20 September 2014

#ReflectiveTeacher Blogging Challenge Day 20: Curating student work

How do you curate student work–or help them do it themselves?

Well, it all starts with Google. Or rather, a combination of a cart full of chromebooks (or PC laptops), a small stash of iPads, a modest display of class desktops, and smartphones--students' and mine--and Google.

And this year, a notebook.

What do they curate?
Of course in a world language class, students collect audio and/or video recordings, but they also need to collect authentic texts and their responses. Here is a list of several things I have students collect:

  • audio of them singing the week's chorus
  • photos of them doing actions representing current vocabulary
  • practice scripts
  • running webmap vocabulary lists
  • emergency class vocabulary
  • personal pronunciation guides to relevant vocabulary
  • recorded conversations
  • short authentic texts related to Genius Hour and PBL projects
  • summaries of/responses to said Genius Hour and PBL resources
  • target language summaries of their findings for Genius Hour/PBL
  • weekly English reflections on communication modes, goals, and proficiency
  • reactions to picture books, magazines, etc. in the target language
  • directions for constructing their portfolios

How do they curate?
There is time and a place for everything. In my class, we work on a class project Monday-Wednesday and then spend Thursdays on Genius Hour and portfolio reflection and assembly. (Fridays are set aside for enrichment, volunteer, remediation, and club activities at my school and it is AWESOME.)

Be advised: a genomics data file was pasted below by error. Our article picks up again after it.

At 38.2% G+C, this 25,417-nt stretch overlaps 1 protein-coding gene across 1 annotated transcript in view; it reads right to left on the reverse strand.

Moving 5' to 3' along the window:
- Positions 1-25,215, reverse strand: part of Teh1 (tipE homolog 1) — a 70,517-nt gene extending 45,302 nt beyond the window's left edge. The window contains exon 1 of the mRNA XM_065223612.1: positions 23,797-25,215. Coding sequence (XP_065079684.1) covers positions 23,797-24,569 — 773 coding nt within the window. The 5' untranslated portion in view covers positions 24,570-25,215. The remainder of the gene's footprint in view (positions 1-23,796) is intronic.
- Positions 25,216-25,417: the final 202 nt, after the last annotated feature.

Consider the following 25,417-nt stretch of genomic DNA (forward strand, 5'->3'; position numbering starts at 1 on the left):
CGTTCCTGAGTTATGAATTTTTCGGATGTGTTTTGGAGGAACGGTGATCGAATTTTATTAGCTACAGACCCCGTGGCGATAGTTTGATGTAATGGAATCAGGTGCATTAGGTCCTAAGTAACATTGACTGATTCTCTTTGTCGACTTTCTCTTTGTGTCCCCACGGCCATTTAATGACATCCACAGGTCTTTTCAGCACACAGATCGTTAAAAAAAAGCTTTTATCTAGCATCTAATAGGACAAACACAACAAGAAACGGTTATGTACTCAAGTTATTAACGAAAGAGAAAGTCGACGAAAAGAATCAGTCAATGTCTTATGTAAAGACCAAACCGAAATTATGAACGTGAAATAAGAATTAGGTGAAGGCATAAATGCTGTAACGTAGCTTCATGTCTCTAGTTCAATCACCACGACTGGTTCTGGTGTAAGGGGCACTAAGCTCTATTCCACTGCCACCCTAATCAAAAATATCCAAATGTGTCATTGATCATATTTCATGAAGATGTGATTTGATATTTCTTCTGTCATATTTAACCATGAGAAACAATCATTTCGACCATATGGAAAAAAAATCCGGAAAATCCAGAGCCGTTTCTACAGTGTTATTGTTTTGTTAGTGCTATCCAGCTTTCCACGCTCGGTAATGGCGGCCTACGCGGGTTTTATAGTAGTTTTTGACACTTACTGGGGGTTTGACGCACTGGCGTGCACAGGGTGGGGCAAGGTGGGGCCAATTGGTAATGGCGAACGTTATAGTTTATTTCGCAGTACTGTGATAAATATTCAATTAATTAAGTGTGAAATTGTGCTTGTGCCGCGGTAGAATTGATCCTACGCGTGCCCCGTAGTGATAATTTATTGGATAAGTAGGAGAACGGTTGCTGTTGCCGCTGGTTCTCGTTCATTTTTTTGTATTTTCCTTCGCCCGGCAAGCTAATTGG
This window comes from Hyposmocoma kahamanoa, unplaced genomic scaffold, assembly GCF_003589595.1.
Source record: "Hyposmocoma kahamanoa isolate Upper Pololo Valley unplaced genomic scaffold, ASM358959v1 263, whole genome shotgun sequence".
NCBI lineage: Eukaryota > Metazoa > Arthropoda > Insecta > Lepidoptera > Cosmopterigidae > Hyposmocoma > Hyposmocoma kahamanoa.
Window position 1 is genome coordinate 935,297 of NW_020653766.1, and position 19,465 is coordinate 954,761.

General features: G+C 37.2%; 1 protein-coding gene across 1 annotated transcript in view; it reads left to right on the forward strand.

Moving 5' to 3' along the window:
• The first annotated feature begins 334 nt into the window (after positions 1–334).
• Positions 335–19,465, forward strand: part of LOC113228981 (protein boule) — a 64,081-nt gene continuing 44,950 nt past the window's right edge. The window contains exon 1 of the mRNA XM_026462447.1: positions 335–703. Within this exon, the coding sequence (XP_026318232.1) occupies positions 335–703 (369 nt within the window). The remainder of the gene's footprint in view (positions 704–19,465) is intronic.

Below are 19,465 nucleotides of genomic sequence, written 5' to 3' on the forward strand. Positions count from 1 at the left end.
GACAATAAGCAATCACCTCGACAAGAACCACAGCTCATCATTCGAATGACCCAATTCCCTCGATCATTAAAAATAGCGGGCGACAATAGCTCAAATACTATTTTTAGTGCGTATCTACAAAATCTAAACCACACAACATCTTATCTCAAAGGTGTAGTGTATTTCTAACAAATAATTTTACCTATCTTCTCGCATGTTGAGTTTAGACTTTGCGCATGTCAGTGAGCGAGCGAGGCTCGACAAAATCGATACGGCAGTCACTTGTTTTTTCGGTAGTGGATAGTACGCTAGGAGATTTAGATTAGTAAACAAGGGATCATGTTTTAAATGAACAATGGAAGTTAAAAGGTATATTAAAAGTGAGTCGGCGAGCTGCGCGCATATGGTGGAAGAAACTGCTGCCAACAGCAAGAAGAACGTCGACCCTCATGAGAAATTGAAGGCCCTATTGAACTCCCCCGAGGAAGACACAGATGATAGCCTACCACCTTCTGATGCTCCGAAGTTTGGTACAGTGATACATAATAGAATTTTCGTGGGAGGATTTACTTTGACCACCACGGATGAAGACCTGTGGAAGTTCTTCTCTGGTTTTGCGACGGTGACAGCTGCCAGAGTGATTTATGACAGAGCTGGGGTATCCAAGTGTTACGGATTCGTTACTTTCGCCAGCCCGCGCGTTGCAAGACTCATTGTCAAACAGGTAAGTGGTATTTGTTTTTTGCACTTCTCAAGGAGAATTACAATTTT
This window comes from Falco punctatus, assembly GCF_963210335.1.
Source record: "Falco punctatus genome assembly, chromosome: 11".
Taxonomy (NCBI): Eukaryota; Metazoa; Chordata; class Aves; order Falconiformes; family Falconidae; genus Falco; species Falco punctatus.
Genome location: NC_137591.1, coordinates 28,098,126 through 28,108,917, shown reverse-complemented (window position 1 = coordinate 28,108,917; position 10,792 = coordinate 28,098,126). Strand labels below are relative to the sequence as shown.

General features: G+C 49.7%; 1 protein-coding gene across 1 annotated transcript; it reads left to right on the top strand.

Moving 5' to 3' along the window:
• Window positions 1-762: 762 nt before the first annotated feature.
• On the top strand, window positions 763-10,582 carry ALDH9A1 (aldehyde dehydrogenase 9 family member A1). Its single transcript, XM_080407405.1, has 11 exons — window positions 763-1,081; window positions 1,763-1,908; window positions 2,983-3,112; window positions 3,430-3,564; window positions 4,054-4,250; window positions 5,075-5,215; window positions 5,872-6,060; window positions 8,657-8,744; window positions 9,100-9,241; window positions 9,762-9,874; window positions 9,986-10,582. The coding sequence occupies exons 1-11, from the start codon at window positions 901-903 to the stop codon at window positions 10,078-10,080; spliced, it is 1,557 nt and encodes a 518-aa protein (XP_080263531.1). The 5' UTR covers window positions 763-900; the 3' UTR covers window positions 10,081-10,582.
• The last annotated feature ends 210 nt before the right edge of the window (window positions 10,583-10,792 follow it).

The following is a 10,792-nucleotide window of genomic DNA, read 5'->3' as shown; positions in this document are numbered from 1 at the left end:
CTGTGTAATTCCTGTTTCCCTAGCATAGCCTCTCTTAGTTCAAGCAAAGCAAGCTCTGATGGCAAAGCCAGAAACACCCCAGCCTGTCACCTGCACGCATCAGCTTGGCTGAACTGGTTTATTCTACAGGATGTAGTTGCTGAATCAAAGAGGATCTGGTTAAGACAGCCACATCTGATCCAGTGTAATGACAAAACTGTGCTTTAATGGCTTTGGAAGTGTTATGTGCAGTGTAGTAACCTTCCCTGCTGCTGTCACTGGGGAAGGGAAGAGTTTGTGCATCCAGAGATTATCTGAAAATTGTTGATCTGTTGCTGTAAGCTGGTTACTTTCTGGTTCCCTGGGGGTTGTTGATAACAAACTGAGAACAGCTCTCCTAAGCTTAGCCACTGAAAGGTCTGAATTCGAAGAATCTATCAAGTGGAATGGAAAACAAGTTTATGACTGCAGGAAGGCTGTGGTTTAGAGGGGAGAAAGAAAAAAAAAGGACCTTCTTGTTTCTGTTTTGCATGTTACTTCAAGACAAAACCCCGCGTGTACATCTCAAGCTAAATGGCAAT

Most of the regular class project things are collected through Google Classroom, and it is BEAUTIFUL. No more forgot-to-share, no more wouldn't-let-me-turn-in. It's all integrated with Google Drive. They either use a template I created for them--sometimes worksheet style, sometimes just with basic headers or instructions--or submit a link. 

Everything Genius Hour is submitted to Google Classroom too, but in the form of a link to a blog on our class Pasiones blog where the information was typed up or embedded. This is handy for the portfolios later, so embed codes for Vocaroo clips, Glogs, Storify stories, or Pinterest boards can be copied into an embed gadget. Screenshots can work too where the comments need to be captured.

The portfolio itself is a Google Site template I rigged up from elinguafolio.org standards (you can use it too--just search for GECHS under templates when you create a new Google site!) I've found it helpful to create a Doc outlining what activities we've done that correspond with different proficiency modes like so:

Notice my snazzy ForAllRubrics badges! I bold the sections that are completely covered by activities from the unit at hand. I require students to submit 3 sections each 6 weeks, and you will see here they have 4 sections to choose from without having to create anything extra beyond what they've submitted for class or can find in their interactive notebooks.

How do I curate?
Aside from Google Classroom, I do a little extra collecting on their behalf myself, in part to make my life easier. I keep a portfolio webmix on Symbaloo each semester, with links to each student's portfolio alphabetized for easy checking (in case they forgot to link to Google Classroom or I need to refer to them for examples or comparison). I also started keeping an Evernote notebook of  what should be in their interactive notebooks, using stunning examples from their classmates. I haven't gotten the swing of it fully, but it's a way to keep information available to students and parents without having to release the precious notebooks to the wild

And everything else is either on Google Classroom, the blog, or their portfolio sites!

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